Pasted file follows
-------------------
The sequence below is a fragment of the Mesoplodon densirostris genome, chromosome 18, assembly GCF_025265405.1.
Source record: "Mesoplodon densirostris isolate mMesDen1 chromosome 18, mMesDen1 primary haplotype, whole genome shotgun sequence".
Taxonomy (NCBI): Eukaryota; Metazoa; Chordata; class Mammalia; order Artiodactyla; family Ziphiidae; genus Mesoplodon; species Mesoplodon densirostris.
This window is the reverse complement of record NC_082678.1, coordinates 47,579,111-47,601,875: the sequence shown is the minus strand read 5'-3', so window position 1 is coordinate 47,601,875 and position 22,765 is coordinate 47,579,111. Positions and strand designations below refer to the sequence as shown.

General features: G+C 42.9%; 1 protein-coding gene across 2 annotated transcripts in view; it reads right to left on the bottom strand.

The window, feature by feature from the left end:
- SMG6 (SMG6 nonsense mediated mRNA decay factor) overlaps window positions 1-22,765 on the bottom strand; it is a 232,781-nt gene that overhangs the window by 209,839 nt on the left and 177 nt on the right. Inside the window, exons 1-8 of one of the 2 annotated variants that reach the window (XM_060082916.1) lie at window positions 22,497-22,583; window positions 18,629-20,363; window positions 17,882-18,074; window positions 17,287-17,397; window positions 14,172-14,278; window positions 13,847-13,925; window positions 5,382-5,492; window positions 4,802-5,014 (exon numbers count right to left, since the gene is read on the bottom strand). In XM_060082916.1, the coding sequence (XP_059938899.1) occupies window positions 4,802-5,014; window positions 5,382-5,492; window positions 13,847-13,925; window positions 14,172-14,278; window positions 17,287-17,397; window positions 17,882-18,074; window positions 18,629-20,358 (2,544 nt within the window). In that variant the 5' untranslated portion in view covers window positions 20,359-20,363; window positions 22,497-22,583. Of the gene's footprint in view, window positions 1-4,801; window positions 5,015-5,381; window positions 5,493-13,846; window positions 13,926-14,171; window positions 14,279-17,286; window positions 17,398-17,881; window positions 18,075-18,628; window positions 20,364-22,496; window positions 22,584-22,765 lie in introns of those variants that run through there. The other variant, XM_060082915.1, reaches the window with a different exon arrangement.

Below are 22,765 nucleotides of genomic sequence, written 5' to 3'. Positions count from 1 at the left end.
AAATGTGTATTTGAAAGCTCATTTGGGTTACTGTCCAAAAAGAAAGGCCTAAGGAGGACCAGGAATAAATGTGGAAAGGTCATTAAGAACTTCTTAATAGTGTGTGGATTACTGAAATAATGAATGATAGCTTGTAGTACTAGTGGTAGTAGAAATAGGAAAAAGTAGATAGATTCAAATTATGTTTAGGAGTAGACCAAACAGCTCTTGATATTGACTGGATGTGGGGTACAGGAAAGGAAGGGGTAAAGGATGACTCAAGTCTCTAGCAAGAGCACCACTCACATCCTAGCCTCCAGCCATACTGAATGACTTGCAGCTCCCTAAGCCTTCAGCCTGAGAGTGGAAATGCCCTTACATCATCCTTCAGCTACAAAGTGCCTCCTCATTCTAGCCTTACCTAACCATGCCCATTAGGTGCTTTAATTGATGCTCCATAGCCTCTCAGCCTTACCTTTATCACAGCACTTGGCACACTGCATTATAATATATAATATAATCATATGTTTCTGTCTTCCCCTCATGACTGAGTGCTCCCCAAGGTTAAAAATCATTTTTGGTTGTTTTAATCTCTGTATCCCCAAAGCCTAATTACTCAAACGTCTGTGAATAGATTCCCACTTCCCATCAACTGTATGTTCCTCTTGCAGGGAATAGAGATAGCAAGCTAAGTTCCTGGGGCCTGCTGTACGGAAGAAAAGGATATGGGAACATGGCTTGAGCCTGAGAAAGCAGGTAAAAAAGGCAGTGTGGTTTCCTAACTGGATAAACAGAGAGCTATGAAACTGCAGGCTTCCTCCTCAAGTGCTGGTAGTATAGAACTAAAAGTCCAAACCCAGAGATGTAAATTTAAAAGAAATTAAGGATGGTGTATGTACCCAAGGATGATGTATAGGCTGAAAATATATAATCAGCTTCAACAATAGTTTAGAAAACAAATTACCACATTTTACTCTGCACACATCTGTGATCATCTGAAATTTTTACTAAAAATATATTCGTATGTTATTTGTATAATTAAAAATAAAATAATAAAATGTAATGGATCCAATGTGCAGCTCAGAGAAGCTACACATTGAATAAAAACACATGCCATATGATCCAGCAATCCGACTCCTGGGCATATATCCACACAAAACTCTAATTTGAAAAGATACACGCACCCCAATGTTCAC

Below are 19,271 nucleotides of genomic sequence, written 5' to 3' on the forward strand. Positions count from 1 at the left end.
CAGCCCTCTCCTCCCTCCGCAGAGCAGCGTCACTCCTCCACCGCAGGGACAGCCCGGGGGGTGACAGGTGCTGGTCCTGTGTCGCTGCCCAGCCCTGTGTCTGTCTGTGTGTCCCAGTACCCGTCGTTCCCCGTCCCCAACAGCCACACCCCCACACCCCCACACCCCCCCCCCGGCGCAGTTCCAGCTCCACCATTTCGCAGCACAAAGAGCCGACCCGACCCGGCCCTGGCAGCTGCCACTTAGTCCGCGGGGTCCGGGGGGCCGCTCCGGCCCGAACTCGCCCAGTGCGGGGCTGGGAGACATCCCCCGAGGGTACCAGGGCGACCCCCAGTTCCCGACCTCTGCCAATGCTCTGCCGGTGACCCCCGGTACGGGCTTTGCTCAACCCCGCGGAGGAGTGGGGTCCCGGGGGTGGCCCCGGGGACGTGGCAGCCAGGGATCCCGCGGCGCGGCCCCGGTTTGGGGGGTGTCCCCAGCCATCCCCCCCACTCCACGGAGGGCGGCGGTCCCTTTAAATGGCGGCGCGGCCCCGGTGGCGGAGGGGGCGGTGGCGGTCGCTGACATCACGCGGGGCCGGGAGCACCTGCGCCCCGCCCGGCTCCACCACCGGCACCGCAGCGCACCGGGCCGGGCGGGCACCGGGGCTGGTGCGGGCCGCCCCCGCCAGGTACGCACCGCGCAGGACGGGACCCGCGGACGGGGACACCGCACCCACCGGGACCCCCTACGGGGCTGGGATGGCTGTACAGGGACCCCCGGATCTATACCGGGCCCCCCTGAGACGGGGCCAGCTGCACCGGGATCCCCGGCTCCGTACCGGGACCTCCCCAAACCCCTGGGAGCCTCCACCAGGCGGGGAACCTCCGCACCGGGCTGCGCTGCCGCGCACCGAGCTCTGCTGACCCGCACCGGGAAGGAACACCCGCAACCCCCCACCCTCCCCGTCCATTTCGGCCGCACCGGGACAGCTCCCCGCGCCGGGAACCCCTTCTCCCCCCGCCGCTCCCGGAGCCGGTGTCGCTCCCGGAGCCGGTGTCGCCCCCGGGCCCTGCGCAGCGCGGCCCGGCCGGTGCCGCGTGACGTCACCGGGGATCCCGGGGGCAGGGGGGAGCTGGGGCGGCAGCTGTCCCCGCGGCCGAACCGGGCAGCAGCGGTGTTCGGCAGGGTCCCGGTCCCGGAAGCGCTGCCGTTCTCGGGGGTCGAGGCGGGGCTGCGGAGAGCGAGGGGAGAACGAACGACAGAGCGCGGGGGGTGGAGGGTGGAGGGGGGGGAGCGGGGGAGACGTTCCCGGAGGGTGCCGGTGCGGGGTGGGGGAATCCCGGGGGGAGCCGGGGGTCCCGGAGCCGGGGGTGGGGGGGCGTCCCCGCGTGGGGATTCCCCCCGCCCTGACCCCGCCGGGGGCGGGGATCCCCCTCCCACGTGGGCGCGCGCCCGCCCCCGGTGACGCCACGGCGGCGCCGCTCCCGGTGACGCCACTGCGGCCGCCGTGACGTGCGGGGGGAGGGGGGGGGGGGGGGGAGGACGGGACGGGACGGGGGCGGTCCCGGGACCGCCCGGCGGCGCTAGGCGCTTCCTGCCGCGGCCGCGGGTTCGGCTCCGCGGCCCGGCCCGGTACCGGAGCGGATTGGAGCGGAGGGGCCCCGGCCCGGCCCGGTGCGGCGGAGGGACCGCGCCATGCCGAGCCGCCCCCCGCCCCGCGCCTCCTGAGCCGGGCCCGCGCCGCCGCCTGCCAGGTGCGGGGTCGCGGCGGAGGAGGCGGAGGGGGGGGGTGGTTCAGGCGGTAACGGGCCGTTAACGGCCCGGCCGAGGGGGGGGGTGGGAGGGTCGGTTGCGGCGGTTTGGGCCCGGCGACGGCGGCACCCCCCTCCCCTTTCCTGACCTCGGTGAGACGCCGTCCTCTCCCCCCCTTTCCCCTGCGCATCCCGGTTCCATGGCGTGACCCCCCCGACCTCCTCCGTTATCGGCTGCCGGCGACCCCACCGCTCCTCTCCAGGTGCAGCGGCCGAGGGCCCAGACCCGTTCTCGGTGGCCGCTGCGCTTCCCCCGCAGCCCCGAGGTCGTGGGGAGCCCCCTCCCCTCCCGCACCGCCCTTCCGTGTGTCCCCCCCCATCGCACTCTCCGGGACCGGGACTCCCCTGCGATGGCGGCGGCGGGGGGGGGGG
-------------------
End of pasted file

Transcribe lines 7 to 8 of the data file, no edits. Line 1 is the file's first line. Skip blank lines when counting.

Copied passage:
- SMG6 (SMG6 nonsense mediated mRNA decay factor) overlaps window positions 1-22,765 on the bottom strand; it is a 232,781-nt gene that overhangs the window by 209,839 nt on the left and 177 nt on the right. Inside the window, exons 1-8 of one of the 2 annotated variants that reach the window (XM_060082916.1) lie at window positions 22,497-22,583; window positions 18,629-20,363; window positions 17,882-18,074; window positions 17,287-17,397; window positions 14,172-14,278; window positions 13,847-13,925; window positions 5,382-5,492; window positions 4,802-5,014 (exon numbers count right to left, since the gene is read on the bottom strand). In XM_060082916.1, the coding sequence (XP_059938899.1) occupies window positions 4,802-5,014; window positions 5,382-5,492; window positions 13,847-13,925; window positions 14,172-14,278; window positions 17,287-17,397; window positions 17,882-18,074; window positions 18,629-20,358 (2,544 nt within the window). In that variant the 5' untranslated portion in view covers window positions 20,359-20,363; window positions 22,497-22,583. Of the gene's footprint in view, window positions 1-4,801; window positions 5,015-5,381; window positions 5,493-13,846; window positions 13,926-14,171; window positions 14,279-17,286; window positions 17,398-17,881; window positions 18,075-18,628; window positions 20,364-22,496; window positions 22,584-22,765 lie in introns of those variants that run through there. The other variant, XM_060082915.1, reaches the window with a different exon arrangement.

Below are 22,765 nucleotides of genomic sequence, written 5' to 3'. Positions count from 1 at the left end.